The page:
New research commissioned by Daikin UK gives an insight into UK homeowners’ awareness and experience of renewable technologies and the domestic Renewable Heat Incentive (dRHI) scheme.
The survey of 1,000 homeowners indicates that general awareness of renewable technologies is reasonably high, with 61% saying that they have heard of at least one of these types of system: air-to-water heat pumps, ground source heat pumps, solar thermal, solar PV or hybrid heating systems (traditional boiler combined with a renewable technology). Only a third (36%) of the sample claim they have no knowledge whatsoever of any of the technologies named.
More people say they are aware of heat pumps (53%) than any other renewable technology, followed by solar thermal (42%), and solar PV (31%). A quarter (25%) of those questioned are also familiar with hybrid systems combining a renewable energy with a boiler.
However, the number of those with direct experience is considerably lower. Just 17% of homeowners have had any sort of interaction with a renewable technology, while only four per cent have had one the technologies mentioned installed in their own home.
Encouragingly, a further five per cent – which equates to 900,000 households when applied nationally – say they are planning to have a renewable technology installed within the next 12 months, and an equivalent of an additional 1.3 million households (or eight per cent) say they plan to take the plunge at some point in the future.
The research identifies a strong relationship between direct experience and an intention to purchase. Seventy per cent of those planning an install within the next 12 months have had direct experience of at least one of the technologies, but, conversely, of those who’ve considered but rejected the idea, only two per cent have had the same direct experience.
Unsurprisingly, solar PV has the most exposure, with seven per cent having direct experience, followed by solar thermal (five per cent), and ground source, air-to-water and hybrid each having been experienced by three per cent of homeowners.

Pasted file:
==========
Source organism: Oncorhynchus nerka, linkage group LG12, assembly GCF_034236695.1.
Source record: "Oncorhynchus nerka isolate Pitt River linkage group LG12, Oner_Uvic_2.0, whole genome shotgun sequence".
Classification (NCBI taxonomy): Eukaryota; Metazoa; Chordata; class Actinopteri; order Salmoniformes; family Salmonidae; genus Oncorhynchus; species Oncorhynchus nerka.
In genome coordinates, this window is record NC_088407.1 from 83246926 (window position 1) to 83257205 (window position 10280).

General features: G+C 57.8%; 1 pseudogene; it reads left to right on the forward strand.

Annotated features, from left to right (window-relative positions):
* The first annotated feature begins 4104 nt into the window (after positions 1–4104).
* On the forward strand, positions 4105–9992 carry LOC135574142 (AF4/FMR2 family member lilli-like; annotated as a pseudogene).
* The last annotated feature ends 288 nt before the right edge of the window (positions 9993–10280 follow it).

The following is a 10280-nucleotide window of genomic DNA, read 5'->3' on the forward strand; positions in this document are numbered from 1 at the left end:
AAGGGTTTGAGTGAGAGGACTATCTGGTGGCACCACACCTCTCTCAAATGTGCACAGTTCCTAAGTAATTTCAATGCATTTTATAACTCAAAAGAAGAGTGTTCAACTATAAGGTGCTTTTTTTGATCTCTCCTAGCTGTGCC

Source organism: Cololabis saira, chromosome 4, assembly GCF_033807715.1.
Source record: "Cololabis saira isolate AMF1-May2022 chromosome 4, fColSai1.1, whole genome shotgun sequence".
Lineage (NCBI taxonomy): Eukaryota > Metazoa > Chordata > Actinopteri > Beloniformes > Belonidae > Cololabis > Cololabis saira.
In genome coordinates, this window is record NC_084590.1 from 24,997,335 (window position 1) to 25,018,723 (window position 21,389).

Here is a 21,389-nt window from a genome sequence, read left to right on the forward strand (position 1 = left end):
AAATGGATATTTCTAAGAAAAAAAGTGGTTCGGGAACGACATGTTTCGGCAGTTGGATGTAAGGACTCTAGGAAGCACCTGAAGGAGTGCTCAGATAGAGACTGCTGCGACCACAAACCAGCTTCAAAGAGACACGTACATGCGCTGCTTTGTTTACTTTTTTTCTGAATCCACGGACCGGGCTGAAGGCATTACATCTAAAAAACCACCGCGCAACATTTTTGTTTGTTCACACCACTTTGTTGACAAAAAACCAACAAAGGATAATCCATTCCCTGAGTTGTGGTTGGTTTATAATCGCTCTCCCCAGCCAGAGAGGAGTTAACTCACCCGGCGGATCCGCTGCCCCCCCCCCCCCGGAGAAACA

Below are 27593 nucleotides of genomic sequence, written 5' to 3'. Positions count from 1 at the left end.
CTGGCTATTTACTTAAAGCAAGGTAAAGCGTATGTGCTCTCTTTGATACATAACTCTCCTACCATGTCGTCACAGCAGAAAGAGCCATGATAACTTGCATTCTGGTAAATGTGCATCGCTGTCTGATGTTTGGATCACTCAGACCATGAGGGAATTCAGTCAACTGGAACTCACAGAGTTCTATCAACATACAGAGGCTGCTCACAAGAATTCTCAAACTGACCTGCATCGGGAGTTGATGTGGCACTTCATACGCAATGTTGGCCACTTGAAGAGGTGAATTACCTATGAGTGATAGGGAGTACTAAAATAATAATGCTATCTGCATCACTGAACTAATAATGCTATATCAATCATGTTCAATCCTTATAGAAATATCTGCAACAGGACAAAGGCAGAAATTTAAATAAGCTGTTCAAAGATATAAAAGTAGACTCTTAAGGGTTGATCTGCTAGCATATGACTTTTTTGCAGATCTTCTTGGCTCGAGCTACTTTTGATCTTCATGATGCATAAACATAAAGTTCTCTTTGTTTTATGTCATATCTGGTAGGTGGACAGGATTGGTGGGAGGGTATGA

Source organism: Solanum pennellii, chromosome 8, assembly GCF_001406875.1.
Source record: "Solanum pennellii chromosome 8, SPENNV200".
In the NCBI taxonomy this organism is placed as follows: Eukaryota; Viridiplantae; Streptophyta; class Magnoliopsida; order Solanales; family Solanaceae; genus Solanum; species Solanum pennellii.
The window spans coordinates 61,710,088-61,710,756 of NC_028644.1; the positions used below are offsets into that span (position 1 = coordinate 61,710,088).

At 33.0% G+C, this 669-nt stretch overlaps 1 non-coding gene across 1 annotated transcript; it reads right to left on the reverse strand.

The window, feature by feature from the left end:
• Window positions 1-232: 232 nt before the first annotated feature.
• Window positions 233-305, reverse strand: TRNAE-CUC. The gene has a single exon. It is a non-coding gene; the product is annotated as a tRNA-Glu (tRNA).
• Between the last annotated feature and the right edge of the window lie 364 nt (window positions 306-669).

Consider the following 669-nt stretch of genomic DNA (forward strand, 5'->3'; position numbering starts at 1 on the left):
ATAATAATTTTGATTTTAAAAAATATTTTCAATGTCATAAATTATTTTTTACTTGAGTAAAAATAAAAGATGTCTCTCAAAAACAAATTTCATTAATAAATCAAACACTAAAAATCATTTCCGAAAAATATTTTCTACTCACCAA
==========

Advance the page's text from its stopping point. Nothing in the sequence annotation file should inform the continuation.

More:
Awareness of the dRHI however is modest, with just over a third (35%) acknowledging any form of awareness. Of these, 14% say they’re aware of the term but don’t know anything about it; one in ten say they’re familiar, but don’t fully understand; eight per cent are fully aware, but haven’t taken advantage of it; and four per cent have already applied.
Unsurprisingly, awareness of dRHI is higher amon those living in off-gas properties (which typically have highest fuel bills), than their on-gas neighbours (44% vs 32%).
Encouragingly, of those surveyed who have already installed a renewable technology, over half (54%) have taken advantage of, or applied for, the dRHI. The research also indicates a correlation between those who are familiar with dRHI and who have had some interaction with a renewable product, suggesting those in the know are engaging with the funding options available to them.
The reaction to dRHI once the scheme was explained to surveyed homeowners is positive. Two in every five (42%) homeowners think it’s a good idea, a quarter (24%) think it will encourage the adoption of renewable technologies, and almost one in five (17%) go as far as saying they think it will fundamentally change the way British homes are heated in the future.
The research also examined the reasons those who have considered but ultimately not installed a renewable system made their decision. The top three reasons cited are being unable to afford the initial financial outlay (46%), not knowing enough about it (46%), and the return on investment not being sufficient (21%). Of those s